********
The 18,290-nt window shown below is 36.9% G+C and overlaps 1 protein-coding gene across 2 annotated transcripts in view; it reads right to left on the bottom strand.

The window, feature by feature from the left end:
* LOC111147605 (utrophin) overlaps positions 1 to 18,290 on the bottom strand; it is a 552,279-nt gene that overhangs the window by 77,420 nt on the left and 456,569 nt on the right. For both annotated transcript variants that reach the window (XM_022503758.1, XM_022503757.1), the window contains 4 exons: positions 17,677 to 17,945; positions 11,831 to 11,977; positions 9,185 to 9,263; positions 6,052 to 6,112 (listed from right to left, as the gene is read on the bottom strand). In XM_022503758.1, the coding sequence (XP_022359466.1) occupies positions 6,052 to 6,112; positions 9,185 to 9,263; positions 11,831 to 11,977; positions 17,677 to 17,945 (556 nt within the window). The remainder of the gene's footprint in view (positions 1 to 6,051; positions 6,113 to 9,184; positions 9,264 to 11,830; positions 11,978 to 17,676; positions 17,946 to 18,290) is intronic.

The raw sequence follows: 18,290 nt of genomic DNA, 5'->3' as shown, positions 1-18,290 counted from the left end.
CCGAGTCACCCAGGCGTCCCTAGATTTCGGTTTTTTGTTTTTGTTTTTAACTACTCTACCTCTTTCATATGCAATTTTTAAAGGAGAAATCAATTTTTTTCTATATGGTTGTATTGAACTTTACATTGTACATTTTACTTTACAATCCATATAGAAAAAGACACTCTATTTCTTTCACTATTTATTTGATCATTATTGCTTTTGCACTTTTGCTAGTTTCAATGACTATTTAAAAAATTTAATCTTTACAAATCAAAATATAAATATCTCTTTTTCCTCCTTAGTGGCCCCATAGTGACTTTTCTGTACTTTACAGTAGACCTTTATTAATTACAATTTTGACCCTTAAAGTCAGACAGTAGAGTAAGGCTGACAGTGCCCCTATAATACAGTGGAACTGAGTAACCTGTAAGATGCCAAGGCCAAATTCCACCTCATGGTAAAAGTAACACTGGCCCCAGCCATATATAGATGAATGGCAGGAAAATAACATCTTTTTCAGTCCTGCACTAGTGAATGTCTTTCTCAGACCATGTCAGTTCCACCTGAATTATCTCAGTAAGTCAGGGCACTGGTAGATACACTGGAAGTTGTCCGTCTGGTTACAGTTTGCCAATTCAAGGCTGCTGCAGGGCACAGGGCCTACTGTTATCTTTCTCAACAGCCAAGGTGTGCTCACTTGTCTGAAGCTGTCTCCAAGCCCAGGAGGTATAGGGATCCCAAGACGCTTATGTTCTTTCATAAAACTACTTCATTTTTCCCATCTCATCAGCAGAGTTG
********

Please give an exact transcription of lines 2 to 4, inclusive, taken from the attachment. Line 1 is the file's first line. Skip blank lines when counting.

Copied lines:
The window, feature by feature from the left end:
* LOC111147605 (utrophin) overlaps positions 1 to 18,290 on the bottom strand; it is a 552,279-nt gene that overhangs the window by 77,420 nt on the left and 456,569 nt on the right. For both annotated transcript variants that reach the window (XM_022503758.1, XM_022503757.1), the window contains 4 exons: positions 17,677 to 17,945; positions 11,831 to 11,977; positions 9,185 to 9,263; positions 6,052 to 6,112 (listed from right to left, as the gene is read on the bottom strand). In XM_022503758.1, the coding sequence (XP_022359466.1) occupies positions 6,052 to 6,112; positions 9,185 to 9,263; positions 11,831 to 11,977; positions 17,677 to 17,945 (556 nt within the window). The remainder of the gene's footprint in view (positions 1 to 6,051; positions 6,113 to 9,184; positions 9,264 to 11,830; positions 11,978 to 17,676; positions 17,946 to 18,290) is intronic.

The raw sequence follows: 18,290 nt of genomic DNA, 5'->3' as shown, positions 1-18,290 counted from the left end.